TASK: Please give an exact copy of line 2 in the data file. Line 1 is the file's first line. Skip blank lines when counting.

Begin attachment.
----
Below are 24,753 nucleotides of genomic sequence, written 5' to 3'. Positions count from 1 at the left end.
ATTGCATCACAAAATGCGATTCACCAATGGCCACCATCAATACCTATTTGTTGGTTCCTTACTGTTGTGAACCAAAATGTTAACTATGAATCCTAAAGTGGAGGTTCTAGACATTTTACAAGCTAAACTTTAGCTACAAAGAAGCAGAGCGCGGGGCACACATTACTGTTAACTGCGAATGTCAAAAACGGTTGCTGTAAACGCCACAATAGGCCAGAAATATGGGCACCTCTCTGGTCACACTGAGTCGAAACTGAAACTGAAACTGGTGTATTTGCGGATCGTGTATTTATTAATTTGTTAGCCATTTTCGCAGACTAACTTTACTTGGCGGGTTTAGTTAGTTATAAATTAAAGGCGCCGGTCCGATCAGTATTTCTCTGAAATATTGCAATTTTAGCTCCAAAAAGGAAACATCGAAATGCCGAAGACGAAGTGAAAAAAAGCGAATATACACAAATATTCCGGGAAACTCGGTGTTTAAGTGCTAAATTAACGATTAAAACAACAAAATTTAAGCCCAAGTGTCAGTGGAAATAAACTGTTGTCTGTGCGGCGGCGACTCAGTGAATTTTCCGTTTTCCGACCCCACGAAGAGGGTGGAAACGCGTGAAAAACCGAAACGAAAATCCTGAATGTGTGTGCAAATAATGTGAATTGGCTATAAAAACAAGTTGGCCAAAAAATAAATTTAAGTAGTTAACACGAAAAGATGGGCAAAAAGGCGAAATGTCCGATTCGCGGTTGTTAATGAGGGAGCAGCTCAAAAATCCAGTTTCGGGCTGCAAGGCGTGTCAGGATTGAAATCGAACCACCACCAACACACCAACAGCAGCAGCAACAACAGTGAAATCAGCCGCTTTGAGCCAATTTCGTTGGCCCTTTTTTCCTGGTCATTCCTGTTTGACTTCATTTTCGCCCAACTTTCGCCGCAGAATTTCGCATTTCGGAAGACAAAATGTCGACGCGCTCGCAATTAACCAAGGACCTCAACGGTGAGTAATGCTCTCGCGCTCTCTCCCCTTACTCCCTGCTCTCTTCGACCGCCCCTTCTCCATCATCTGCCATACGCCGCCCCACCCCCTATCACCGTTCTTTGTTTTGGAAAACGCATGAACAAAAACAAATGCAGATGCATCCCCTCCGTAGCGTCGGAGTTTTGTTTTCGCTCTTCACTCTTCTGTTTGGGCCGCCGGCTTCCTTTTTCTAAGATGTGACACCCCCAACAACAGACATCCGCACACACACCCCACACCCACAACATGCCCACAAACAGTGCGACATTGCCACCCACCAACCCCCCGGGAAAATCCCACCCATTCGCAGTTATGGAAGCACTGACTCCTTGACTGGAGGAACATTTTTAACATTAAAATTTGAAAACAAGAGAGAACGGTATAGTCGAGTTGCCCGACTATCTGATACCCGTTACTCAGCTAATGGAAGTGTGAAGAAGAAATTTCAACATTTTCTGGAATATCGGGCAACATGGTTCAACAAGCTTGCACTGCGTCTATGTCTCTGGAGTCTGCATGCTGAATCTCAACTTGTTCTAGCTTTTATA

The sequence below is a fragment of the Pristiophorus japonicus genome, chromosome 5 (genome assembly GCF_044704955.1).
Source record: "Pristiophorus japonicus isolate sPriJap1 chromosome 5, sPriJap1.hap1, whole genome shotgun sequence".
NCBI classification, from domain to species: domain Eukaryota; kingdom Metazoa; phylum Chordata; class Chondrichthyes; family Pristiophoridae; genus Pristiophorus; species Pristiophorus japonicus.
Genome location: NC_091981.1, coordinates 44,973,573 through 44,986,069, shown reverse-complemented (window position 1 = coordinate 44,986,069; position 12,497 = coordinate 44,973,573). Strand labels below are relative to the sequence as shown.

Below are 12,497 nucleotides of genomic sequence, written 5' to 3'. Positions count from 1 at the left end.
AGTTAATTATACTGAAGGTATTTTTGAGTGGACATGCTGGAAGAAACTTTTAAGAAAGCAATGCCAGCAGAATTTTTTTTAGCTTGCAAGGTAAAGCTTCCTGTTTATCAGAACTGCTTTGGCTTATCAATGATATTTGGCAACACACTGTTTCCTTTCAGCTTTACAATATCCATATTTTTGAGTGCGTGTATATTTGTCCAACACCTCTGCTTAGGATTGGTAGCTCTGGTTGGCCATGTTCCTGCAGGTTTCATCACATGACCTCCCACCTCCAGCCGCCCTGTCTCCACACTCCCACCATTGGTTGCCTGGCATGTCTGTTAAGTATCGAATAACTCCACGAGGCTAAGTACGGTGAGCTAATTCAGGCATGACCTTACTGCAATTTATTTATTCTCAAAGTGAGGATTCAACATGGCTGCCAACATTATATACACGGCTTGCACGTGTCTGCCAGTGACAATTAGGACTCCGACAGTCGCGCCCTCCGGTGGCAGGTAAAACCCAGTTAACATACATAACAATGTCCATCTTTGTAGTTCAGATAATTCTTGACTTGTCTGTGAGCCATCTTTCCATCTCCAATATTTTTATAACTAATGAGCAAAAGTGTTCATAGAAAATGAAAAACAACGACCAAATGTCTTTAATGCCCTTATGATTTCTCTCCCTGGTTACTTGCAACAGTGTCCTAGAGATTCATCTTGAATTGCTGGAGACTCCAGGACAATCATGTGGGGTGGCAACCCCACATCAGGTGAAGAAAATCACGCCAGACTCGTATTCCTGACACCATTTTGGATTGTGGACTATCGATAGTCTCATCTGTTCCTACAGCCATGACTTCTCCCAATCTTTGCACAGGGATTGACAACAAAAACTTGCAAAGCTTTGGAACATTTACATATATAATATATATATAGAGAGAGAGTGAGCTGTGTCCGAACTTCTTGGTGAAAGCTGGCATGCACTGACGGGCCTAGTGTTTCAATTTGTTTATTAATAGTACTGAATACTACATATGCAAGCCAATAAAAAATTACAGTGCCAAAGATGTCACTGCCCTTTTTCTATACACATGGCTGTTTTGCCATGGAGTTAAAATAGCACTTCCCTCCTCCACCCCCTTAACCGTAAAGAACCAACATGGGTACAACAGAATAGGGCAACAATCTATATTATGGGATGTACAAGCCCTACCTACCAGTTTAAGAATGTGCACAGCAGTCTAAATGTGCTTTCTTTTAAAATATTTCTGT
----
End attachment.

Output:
ATTGCATCACAAAATGCGATTCACCAATGGCCACCATCAATACCTATTTGTTGGTTCCTTACTGTTGTGAACCAAAATGTTAACTATGAATCCTAAAGTGGAGGTTCTAGACATTTTACAAGCTAAACTTTAGCTACAAAGAAGCAGAGCGCGGGGCACACATTACTGTTAACTGCGAATGTCAAAAACGGTTGCTGTAAACGCCACAATAGGCCAGAAATATGGGCACCTCTCTGGTCACACTGAGTCGAAACTGAAACTGAAACTGGTGTATTTGCGGATCGTGTATTTATTAATTTGTTAGCCATTTTCGCAGACTAACTTTACTTGGCGGGTTTAGTTAGTTATAAATTAAAGGCGCCGGTCCGATCAGTATTTCTCTGAAATATTGCAATTTTAGCTCCAAAAAGGAAACATCGAAATGCCGAAGACGAAGTGAAAAAAAGCGAATATACACAAATATTCCGGGAAACTCGGTGTTTAAGTGCTAAATTAACGATTAAAACAACAAAATTTAAGCCCAAGTGTCAGTGGAAATAAACTGTTGTCTGTGCGGCGGCGACTCAGTGAATTTTCCGTTTTCCGACCCCACGAAGAGGGTGGAAACGCGTGAAAAACCGAAACGAAAATCCTGAATGTGTGTGCAAATAATGTGAATTGGCTATAAAAACAAGTTGGCCAAAAAATAAATTTAAGTAGTTAACACGAAAAGATGGGCAAAAAGGCGAAATGTCCGATTCGCGGTTGTTAATGAGGGAGCAGCTCAAAAATCCAGTTTCGGGCTGCAAGGCGTGTCAGGATTGAAATCGAACCACCACCAACACACCAACAGCAGCAGCAACAACAGTGAAATCAGCCGCTTTGAGCCAATTTCGTTGGCCCTTTTTTCCTGGTCATTCCTGTTTGACTTCATTTTCGCCCAACTTTCGCCGCAGAATTTCGCATTTCGGAAGACAAAATGTCGACGCGCTCGCAATTAACCAAGGACCTCAACGGTGAGTAATGCTCTCGCGCTCTCTCCCCTTACTCCCTGCTCTCTTCGACCGCCCCTTCTCCATCATCTGCCATACGCCGCCCCACCCCCTATCACCGTTCTTTGTTTTGGAAAACGCATGAACAAAAACAAATGCAGATGCATCCCCTCCGTAGCGTCGGAGTTTTGTTTTCGCTCTTCACTCTTCTGTTTGGGCCGCCGGCTTCCTTTTTCTAAGATGTGACACCCCCAACAACAGACATCCGCACACACACCCCACACCCACAACATGCCCACAAACAGTGCGACATTGCCACCCACCAACCCCCCGGGAAAATCCCACCCATTCGCAGTTATGGAAGCACTGACTCCTTGACTGGAGGAACATTTTTAACATTAAAATTTGAAAACAAGAGAGAACGGTATAGTCGAGTTGCCCGACTATCTGATACCCGTTACTCAGCTAATGGAAGTGTGAAGAAGAAATTTCAACATTTTCTGGAATATCGGGCAACATGGTTCAACAAGCTTGCACTGCGTCTATGTCTCTGGAGTCTGCATGCTGAATCTCAACTTGTTCTAGCTTTTATA